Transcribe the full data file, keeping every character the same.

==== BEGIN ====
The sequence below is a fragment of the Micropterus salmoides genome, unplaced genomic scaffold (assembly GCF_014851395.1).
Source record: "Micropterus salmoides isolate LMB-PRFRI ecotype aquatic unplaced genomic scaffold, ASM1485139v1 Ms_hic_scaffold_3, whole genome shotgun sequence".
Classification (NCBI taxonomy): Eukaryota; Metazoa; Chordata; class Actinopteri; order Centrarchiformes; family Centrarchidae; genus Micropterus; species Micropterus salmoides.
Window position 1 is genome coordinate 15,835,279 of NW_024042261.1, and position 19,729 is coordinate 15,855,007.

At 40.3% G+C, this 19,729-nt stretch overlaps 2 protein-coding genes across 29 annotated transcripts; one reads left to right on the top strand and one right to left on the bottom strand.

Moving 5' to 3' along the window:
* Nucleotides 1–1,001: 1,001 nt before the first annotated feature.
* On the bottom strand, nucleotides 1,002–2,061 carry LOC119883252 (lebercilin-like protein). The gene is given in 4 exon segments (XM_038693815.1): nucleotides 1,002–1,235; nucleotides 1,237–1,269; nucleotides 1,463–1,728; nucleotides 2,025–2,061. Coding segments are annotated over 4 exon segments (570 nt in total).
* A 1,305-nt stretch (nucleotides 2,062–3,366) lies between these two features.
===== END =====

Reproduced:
The sequence below is a fragment of the Micropterus salmoides genome, unplaced genomic scaffold (assembly GCF_014851395.1).
Source record: "Micropterus salmoides isolate LMB-PRFRI ecotype aquatic unplaced genomic scaffold, ASM1485139v1 Ms_hic_scaffold_3, whole genome shotgun sequence".
Classification (NCBI taxonomy): Eukaryota; Metazoa; Chordata; class Actinopteri; order Centrarchiformes; family Centrarchidae; genus Micropterus; species Micropterus salmoides.
Window position 1 is genome coordinate 15,835,279 of NW_024042261.1, and position 19,729 is coordinate 15,855,007.

At 40.3% G+C, this 19,729-nt stretch overlaps 2 protein-coding genes across 29 annotated transcripts; one reads left to right on the top strand and one right to left on the bottom strand.

Moving 5' to 3' along the window:
* Nucleotides 1–1,001: 1,001 nt before the first annotated feature.
* On the bottom strand, nucleotides 1,002–2,061 carry LOC119883252 (lebercilin-like protein). The gene is given in 4 exon segments (XM_038693815.1): nucleotides 1,002–1,235; nucleotides 1,237–1,269; nucleotides 1,463–1,728; nucleotides 2,025–2,061. Coding segments are annotated over 4 exon segments (570 nt in total).
* A 1,305-nt stretch (nucleotides 2,062–3,366) lies between these two features.